The Fed has taken action. On March 3rd the Fed cut in an emergency announcement. The Fed cut 50 basis points taking the Federal funds rate or Fed rate down to 1.25%. This was an emergency measure as markets were diving, which has been the protocol in past recession protection moves.
On March 6th, Boston Fed President Rosengren made the announcement that the Fed should change the Act under which they proceed to be able to buy different assets, stock maybe?
On March 10th, liquidity was added, increasing repo injection from $50 Bn to $175 Bn. Adding liquidity to banks and the market. Shortly after liquidity issues surged as different maturity treasury yields were misbehaving according to expectations. Which caused the Fed to act again. Announcing a $500 Bn offer in a 3-month loan, and another $500 bn in 3-month loans. Then leading off with an offer of $500 Bn in 1-month loans. Not much of this money made it to the market.
QE5 or QE4 depending what people want to call it… had begun, by implementing more buying of Treasury securities. Considering QE4 had begun when the Fed started buying $60 Bn in Treasury bills last October. We could see continuous QE being implemented. If the Fed decides to start buying stock… Not to mention that they’ve just launched a $700 Bn QE package!
The Fed and Jerome Powell have not only cut interest rates to 0% but they have also been supplying a lot of money to the market. Just take a look at what happened below. The Fed rate came back down to 0% near the levels of the last crash. Each time the Fed has cut supper aggressively, we’ve seen a market crash or recession just after. In 2008/09 and also in 2000 and the prior years.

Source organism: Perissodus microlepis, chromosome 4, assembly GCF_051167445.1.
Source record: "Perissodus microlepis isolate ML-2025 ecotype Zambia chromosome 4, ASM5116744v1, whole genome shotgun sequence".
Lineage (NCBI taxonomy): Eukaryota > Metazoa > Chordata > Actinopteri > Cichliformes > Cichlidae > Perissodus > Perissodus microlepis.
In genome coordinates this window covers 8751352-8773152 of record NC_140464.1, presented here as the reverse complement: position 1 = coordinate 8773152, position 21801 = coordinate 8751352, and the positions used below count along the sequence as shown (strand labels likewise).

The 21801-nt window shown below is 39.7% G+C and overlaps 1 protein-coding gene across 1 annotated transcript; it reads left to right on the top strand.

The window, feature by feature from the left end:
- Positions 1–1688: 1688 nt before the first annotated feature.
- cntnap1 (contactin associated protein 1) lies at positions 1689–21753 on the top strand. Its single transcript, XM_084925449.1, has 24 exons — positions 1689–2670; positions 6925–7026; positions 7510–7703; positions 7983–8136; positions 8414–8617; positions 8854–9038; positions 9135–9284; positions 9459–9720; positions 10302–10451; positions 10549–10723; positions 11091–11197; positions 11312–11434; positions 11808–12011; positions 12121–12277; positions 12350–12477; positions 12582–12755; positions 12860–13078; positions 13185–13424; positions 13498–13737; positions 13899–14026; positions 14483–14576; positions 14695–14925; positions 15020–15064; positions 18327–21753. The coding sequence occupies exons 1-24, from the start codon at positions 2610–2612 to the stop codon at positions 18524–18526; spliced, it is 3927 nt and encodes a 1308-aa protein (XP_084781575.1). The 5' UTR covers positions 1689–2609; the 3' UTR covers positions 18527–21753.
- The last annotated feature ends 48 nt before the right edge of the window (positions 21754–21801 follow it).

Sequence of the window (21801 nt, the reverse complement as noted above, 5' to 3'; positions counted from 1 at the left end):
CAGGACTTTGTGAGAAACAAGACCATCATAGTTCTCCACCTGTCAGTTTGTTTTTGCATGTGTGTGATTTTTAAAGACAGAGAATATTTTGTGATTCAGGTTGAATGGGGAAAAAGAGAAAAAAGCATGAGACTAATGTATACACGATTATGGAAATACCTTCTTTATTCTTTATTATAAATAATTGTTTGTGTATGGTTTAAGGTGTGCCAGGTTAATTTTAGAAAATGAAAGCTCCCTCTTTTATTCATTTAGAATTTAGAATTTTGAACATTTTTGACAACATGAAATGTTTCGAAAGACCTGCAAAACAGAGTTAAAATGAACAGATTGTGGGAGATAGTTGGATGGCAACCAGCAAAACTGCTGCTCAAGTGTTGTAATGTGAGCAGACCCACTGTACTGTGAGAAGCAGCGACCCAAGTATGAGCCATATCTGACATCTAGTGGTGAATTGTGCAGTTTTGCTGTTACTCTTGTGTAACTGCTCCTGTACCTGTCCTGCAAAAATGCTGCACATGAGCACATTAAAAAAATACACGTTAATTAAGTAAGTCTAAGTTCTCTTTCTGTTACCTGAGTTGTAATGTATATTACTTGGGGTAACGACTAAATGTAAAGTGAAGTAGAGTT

What should the Fed do to prevent a recession?
It seems like there isn’t too much that they can do at this point other than the mentioned above. The Fed has the ability to add more stimulus to the market in QE packages but how far can that go considering that the $700 Bn packages did not really help the market rally much. In fact, the market dropped nearly 13% the next day.
The issue with rate cuts and cutting to 0% is simple. The incentive here is to get big money to borrow more to buy assets and stock. As the market is plummeting there is no yield that is worth the risk. No one is buying and everyone is panic selling to take profit or just following the herd not trying to lose more money. Risk-off assets like gold are feeling the burn and also bonds are not seeing too much of a spike. With these low rates, there are still limited incentives to buy this knife. Until it settles down there won’t be much buying.
That is also dictated by the Coronavirus spread, how it affects employment, businesses and also earnings to come. We could see a lot of companies wiped out, unfortunately. Which leaves the Fed with little option. One of which is to start buying stock…